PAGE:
As with many other industries, the ebb and flow of technological advancement has resulted in the lighting industry undergoing significant change over the last few years. One of the most important of these technological developments has been LED technology, which has allowed for a range of benefits to lighting applications such as longer lifespan, lower carbon emissions, enhanced efficiency as well as a marked improvement in the quality of light. This has ultimately culminated in LED lighting systems obtaining an ever-growing market share.
However, even though more and more people appreciate the benefits of LED lighting, there are still stories and misunderstandings going around surrounding the technology. This article aims to shed light on the most common myths in order to provide a clearer picture of how LEDs can work you’re your business or home.
LEDs last forever but are not bright enough
Compared to the average light bulb, LED bulbs do last a lot longer. However, they won’t last forever. Like all light sources, they eventually fade over time. But remember that Philips’ LED light bulbs will keep shining almost as brightly as they did when new for most of their lifetime. Many other brands start to noticeably fade - even after just a year of use.
When it comes to brightness, LED bulbs emit the same amount of light as traditional light bulbs, energy saving sticks as well as twisters. In fact, many outdoor roads, tunnels, entire building facades, indoor offices and shop floors are entirely lit using LED lighting today. The main difference is that they use far less energy.
For example, a 7W Philips LED bulb is just as bright as a 60W traditional light bulb or a 12W energy saving stick. You can choose a LED light that shines with the familiar warm glow of a traditional lightbulb, or go for one that closely mimics natural light. There’s a LED light for every need in your home or office.
LEDs don’t get hot but their price makes you hot under the collar
LEDs do emit heat, but much less than energy-saving sticks, twisters or conventional light bulbs. Just as importantly, when used in your light fittings at home, LEDs don’t emit infrared (IR), only visible light. You can’t see IR, so it doesn’t add to the brightness of the light. Instead, IR just makes bulbs hotter and wastes energy. Another plus point is that LEDs don't emit ultraviolet (UV) light either.
In the early days of LED, pricing used to be the biggest hurdle to the widespread adoption of LED lighting systems, but this quickly changed as a result of increased competition amongst manufacturers along with decreased production costs.
While the initial investment in LED systems is higher than that of conventional systems, the return on investment for the use of these systems is surprisingly rapid, especially when taking maintenance and energy costs into consideration. Due to the long life of the LED, no replacement is required for a long while, and users can expect an energy saving in the region of 50% to 70% compared to traditional lighting systems. Economic payback, then, can be experienced within less than two years.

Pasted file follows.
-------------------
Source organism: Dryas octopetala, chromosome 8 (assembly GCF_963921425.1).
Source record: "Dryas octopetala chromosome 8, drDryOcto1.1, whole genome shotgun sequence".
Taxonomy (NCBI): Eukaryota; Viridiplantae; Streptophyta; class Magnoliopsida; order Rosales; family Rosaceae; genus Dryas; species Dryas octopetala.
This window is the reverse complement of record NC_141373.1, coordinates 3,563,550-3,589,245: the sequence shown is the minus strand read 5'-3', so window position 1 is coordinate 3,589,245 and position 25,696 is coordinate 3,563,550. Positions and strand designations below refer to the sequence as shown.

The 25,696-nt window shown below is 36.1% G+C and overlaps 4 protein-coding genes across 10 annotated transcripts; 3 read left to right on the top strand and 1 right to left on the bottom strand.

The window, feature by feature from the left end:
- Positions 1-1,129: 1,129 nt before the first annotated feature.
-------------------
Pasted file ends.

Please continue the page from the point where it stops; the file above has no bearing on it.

LED light quality is poor and LEDs have problems switching rapidly
There are several measures that are used to describe light. For instance, colour temperature characterises the colour appearance of a source and describes the apparent warmth or coolness of that light source.
The colour rendering index (CRI) on the other hand, is a metric used to measure the quality of light. The CRI for many white light LED systems is typically between 70 and 85 (out of 100), and continues to improve rapidly, making it suitable for nearly all lighting applications. CRI is currently the prevalent method for judging light quality.
On the topic of switching rapidly, LEDs are capable of reaching their full output almost instantly after switching on. Moreover, these lighting systems can be switched continuously, without shortening the useful life.
3W LEDs are brighter than 1W LEDs and LEDs are not resistant to vibration
Not necessarily! In the past, original equipment manufacturers relied on wattage to give an idea of the brightness of a traditional bulb. But the number of watts (W) is just a measure of the power the bulb consumes. With LEDs, the number of watts does not tell you about brightness. Two different LEDs can consume the same power, but differ noticeably in light output.
When selecting LED bulbs, it’s better to look at light output instead of power. The light output of a bulb is measured in a unit called lumens (lm), and this is indicated on the packaging. In addition, Philips also shows the wattage of an equivalent traditional incandescent bulb that would give the same light output, because buyers are still more familiar with this measurement.
On vibration, there are no moving parts, filaments or fragile glass used in LED bulbs, so they are very robust. The Philips LED products all pass vibration tests according to internationally agreed standards (IEC), and in some cases, we use even tougher military standards to make sure our LEDs are going to last.
Hopefully, this article has managed to debunk some of the LED myths. In the end, figuring out the ROI for using these lighting systems at your home or business will come down to a range of considerations that include energy usage, maintenance costs, lifespan of the systems, colour quality, colour consistency as well as making the best of the available technology.